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“What’s that?” It’s a question anyone using any piece of wearable tech becomes used to pretty quickly. That makes sense, given how young the market is. Right now, the most likely answer is a fitness tracker. It also makes sense that people ask, given that the current crop of fitness trackers tend to look like props from the set of a futuristic Sci-fi movie. After a couple of weeks with the Garmin Vivofit though, I reckon things are taking a turn toward the subtle.
While my model, which came in grey and black, still elicited a few questions, they were largely from people familiar with other fitness trackers, such as the Fitbit or Jawbone Up. My guess would be that anyone unfamiliar with the category mistook it for a watch with a slightly elongated face. Then again, that’s not an entirely unfair assumption.
The Vivofit does, after all, function as a watch. That’s one thing that sets it apart from most other fitness trackers. That doesn’t mean it’s short on the usual features through. The Vivofit can track your steps, calories burned, sleep, and activities (when paired with a heart-rate monitor). It’ll also tell you if you’ve been sitting for too long, courtesy of an angry red bar that grows if you don’t get up and take a walk for more than an hour.
Another feature that sets the Vivofit apart is Garmin’s claim that its battery will last a year. Unfortunately, I only had the device for a couple of weeks, so I obviously couldn’t test that.
Most of those features are fairly easy to access, but I would advise watching the intro video if you want to get to grips with all of them. I didn’t watch it for a couple of days and assumed that you had to remember when you went to sleep and input the time manually when you synced the device the next day.
A matter of syncing
When it does come time to sync the Vivofit, you’d have to try pretty hard to get it wrong. All you have to do is make sure that the USB Bluetooth dongle is connected to your computer or, if you’ve downloaded the Garmin Connect app, that your phone’s Bluetooth is on and press the Vivofit’s button until it shows that it’s syncing. For the most part, that works fine. I did however have a couple of issues when trying to sync with Garmin Connect on my work desktop.
When I tried to do so while wearing the device, I generally had to hit sync two or three times. If I wanted immediate syncing on the PC, I generally had to stick it on top of the tower, which isn’t really congruent with Garmin’s claim that you can sync the Vivofit from anywhere within a three meter range.
Flat, fun UI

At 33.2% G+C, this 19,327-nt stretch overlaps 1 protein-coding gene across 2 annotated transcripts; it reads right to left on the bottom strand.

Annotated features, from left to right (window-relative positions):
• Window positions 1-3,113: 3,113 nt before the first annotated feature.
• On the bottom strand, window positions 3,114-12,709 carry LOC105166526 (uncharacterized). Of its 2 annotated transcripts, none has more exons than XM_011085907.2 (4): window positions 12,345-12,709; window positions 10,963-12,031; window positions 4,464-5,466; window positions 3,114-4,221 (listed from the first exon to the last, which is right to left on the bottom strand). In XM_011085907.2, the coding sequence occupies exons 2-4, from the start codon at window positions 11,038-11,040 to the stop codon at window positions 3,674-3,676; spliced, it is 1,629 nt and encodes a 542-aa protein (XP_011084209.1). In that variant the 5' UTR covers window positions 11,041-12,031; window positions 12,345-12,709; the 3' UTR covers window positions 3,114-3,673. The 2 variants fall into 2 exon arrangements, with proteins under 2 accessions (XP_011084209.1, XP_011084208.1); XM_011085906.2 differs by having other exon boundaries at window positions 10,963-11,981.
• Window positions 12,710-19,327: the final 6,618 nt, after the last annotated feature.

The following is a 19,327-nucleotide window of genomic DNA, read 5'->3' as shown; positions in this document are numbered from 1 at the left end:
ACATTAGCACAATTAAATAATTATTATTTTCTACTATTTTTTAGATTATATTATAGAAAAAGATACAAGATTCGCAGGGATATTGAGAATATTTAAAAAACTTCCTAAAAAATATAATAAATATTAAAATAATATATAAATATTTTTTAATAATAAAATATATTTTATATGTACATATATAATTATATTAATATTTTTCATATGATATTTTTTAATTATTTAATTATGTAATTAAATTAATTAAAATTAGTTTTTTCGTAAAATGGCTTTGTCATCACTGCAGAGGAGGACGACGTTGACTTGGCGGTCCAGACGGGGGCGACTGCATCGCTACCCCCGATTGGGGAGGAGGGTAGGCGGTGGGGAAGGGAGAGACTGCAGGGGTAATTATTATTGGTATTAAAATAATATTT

Once you have synced it, you’ll be able to view your data on the Garmin Connect site or mobile app. The interface is very flat, very sleek and pretty informative. You get given information around the number of steps you’ve taken on a day-to-day basis, what percentage of your daily step goal you’ve achieved and how many calories you’ve burned.
If you remember to put the VivoFit into Sleep mode and wake it up in the morning, you can also get a gauge on what kind of sleep you’re getting.
The thing is, that’s all pretty standard stuff for fitness bands and Garmin doesn’t really do anything to set itself apart in any of the above areas.
There is one pretty handy option though. If you’re the kind of person who prefers to log specific activities separately — on RunKeeper or MapMyFitness for instance — then you also have the option of importing them in a variety of formats.
I found it especially useful on runs where I was using my GPS watch, largely because it has information, such as minutes per kilometre and average pace, and GPS functionality that the VivoFit just doesn’t have.
It’s also fairly obvious that Garmin’s put some effort into figuring out what you should be doing with that data too. You get given badges for going past a certain step goal and compete against your friends.
You can’t help but feel though that the companies that are building wearable fitness trackers need to think about building software that goes beyond basic gamification and can help anyone who wants to get deeper into the data do so in a friendly manner.
A great wearable…for now
That’s just one of many challenges facing the industry right now though. Research in the US has shown that one-third of the people who buy wearable technology abandon it after six months.
It’s easy to see why too. Beyond taking a certain number of steps everyday and reminding you stand up more frequently, there aren’t really too many specific goals it can help you achieve.
The VivoFit isn’t all that different on that front. It does however have the virtue of working as an actual watch and having a long battery life.
The thing is, it just isn’t enough for people who want to take their fitness to the next level, who want to accurately track their runs, or cycle rides or even hikes. And for that, they can use an app on their smartphone (which they can also listen to music on or use to call for help in sticky situation).
Until wearables can do a good number of those things better than a smartphone running a well-built app, it doesn’t seem likely that they’ll ever be all that sticky.
That said, by adding in a couple of features that aren’t existent in a lot of the products being built by its competitors, Garmin’s certainly made a step in the right direction.